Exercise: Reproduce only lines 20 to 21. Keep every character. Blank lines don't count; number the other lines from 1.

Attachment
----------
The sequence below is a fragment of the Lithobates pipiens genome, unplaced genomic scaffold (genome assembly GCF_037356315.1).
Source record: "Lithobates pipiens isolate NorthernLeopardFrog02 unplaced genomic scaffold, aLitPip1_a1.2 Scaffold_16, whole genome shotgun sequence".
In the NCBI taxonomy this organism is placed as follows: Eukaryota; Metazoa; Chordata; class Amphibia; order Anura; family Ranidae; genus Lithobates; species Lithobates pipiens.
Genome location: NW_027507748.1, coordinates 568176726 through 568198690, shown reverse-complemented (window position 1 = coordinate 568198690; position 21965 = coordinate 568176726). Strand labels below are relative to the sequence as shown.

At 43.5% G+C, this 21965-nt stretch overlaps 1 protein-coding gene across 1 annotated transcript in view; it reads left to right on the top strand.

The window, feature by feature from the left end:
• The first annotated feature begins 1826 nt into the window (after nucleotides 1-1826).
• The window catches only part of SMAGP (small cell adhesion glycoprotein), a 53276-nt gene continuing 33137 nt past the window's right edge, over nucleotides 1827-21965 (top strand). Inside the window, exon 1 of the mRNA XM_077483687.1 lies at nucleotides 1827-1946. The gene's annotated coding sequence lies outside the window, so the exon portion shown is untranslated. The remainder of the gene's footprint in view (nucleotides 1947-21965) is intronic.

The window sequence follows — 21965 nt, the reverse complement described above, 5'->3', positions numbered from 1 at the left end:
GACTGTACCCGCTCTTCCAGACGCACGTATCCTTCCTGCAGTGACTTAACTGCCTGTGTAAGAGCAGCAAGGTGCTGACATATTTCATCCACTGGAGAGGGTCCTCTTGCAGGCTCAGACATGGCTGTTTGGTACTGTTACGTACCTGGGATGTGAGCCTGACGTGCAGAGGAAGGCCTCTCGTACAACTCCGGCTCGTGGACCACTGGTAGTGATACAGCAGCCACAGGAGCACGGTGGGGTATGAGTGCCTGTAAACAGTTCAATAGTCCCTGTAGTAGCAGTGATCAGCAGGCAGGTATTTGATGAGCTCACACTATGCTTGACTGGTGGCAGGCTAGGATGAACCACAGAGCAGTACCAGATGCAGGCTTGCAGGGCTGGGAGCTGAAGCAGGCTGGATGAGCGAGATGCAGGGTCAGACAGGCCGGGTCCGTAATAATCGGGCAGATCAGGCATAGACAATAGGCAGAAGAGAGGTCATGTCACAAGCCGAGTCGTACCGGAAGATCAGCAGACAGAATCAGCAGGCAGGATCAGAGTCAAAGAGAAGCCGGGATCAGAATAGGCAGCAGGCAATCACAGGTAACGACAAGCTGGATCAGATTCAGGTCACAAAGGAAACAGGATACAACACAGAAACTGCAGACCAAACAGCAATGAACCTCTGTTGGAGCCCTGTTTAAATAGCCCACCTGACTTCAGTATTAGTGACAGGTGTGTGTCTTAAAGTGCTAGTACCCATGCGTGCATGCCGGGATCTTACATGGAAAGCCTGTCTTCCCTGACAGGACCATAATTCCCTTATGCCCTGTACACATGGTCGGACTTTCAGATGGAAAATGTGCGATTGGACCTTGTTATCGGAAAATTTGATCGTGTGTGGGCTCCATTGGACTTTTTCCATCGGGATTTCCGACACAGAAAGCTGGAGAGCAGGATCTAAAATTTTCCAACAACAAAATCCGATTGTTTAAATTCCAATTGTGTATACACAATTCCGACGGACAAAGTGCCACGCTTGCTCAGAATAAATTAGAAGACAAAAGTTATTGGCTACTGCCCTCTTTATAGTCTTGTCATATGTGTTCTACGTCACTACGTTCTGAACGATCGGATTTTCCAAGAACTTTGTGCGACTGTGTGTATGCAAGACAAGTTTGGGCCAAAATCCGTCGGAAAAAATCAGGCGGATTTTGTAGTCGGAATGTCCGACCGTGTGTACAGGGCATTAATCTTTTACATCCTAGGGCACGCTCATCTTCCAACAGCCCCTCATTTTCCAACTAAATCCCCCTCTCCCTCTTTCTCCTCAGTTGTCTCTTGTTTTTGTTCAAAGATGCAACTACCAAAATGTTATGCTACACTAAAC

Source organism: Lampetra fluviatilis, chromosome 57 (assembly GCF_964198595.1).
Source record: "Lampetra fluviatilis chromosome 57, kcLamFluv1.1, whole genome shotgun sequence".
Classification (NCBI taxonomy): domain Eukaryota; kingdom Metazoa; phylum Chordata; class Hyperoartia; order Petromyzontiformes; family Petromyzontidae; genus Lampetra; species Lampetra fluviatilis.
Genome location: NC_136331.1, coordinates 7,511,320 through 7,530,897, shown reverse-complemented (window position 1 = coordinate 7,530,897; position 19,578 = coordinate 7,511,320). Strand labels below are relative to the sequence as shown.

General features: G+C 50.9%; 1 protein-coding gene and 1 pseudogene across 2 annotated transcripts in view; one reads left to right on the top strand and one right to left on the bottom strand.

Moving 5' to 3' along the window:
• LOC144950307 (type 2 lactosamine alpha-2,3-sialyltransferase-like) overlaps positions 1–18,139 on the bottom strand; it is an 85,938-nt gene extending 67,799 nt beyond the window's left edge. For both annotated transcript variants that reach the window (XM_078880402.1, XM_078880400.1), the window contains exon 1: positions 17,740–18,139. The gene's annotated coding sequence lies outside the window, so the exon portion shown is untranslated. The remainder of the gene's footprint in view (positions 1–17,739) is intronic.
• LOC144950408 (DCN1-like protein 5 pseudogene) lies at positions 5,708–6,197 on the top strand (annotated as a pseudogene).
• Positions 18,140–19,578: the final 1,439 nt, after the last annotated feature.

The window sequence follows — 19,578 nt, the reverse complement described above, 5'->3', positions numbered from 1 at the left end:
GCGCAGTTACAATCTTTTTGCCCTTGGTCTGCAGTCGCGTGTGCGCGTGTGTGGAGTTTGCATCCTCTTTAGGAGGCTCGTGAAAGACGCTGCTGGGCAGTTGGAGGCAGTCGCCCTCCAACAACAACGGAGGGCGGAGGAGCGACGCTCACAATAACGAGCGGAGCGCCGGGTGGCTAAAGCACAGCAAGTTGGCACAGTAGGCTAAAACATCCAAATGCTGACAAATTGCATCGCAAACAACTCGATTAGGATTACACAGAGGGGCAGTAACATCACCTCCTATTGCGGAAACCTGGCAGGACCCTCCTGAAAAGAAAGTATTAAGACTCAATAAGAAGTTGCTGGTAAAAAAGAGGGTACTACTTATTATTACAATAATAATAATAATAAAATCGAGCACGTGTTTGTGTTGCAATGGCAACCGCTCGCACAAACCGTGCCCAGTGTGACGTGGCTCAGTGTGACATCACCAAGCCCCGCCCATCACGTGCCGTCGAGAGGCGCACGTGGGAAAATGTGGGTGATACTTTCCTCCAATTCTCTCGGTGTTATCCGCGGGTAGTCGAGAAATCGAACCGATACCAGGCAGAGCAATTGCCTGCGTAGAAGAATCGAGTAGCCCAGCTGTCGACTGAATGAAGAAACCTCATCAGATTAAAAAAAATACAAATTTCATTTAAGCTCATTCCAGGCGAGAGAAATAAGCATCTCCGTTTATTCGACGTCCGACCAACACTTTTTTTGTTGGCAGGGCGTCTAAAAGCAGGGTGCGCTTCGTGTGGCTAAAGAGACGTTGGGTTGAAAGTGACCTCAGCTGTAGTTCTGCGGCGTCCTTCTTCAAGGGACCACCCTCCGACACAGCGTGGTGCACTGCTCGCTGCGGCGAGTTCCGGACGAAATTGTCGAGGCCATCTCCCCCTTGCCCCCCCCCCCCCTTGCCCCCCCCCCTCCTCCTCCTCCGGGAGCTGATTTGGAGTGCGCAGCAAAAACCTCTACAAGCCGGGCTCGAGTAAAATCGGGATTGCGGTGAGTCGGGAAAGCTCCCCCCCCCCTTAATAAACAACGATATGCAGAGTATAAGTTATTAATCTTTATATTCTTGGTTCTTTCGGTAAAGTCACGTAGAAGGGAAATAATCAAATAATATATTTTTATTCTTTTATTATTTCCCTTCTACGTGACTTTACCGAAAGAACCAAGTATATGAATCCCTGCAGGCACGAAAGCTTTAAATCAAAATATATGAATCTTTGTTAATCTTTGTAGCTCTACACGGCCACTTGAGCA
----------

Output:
The window sequence follows — 19,578 nt, the reverse complement described above, 5'->3', positions numbered from 1 at the left end:
GCGCAGTTACAATCTTTTTGCCCTTGGTCTGCAGTCGCGTGTGCGCGTGTGTGGAGTTTGCATCCTCTTTAGGAGGCTCGTGAAAGACGCTGCTGGGCAGTTGGAGGCAGTCGCCCTCCAACAACAACGGAGGGCGGAGGAGCGACGCTCACAATAACGAGCGGAGCGCCGGGTGGCTAAAGCACAGCAAGTTGGCACAGTAGGCTAAAACATCCAAATGCTGACAAATTGCATCGCAAACAACTCGATTAGGATTACACAGAGGGGCAGTAACATCACCTCCTATTGCGGAAACCTGGCAGGACCCTCCTGAAAAGAAAGTATTAAGACTCAATAAGAAGTTGCTGGTAAAAAAGAGGGTACTACTTATTATTACAATAATAATAATAATAAAATCGAGCACGTGTTTGTGTTGCAATGGCAACCGCTCGCACAAACCGTGCCCAGTGTGACGTGGCTCAGTGTGACATCACCAAGCCCCGCCCATCACGTGCCGTCGAGAGGCGCACGTGGGAAAATGTGGGTGATACTTTCCTCCAATTCTCTCGGTGTTATCCGCGGGTAGTCGAGAAATCGAACCGATACCAGGCAGAGCAATTGCCTGCGTAGAAGAATCGAGTAGCCCAGCTGTCGACTGAATGAAGAAACCTCATCAGATTAAAAAAAATACAAATTTCATTTAAGCTCATTCCAGGCGAGAGAAATAAGCATCTCCGTTTATTCGACGTCCGACCAACACTTTTTTTGTTGGCAGGGCGTCTAAAAGCAGGGTGCGCTTCGTGTGGCTAAAGAGACGTTGGGTTGAAAGTGACCTCAGCTGTAGTTCTGCGGCGTCCTTCTTCAAGGGACCACCCTCCGACACAGCGTGGTGCACTGCTCGCTGCGGCGAGTTCCGGACGAAATTGTCGAGGCCATCTCCCCCTTGCCCCCCCCCCCCCTTGCCCCCCCCCCTCCTCCTCCTCCGGGAGCTGATTTGGAGTGCGCAGCAAAAACCTCTACAAGCCGGGCTCGAGTAAAATCGGGATTGCGGTGAGTCGGGAAAGCTCCCCCCCCCCTTAATAAACAACGATATGCAGAGTATAAGTTATTAATCTTTATATTCTTGGTTCTTTCGGTAAAGTCACGTAGAAGGGAAATAATCAAATAATATATTTTTATTCTTTTATTATTTCCCTTCTACGTGACTTTACCGAAAGAACCAAGTATATGAATCCCTGCAGGCACGAAAGCTTTAAATCAAAATATATGAATCTTTGTTAATCTTTGTAGCTCTACACGGCCACTTGAGCA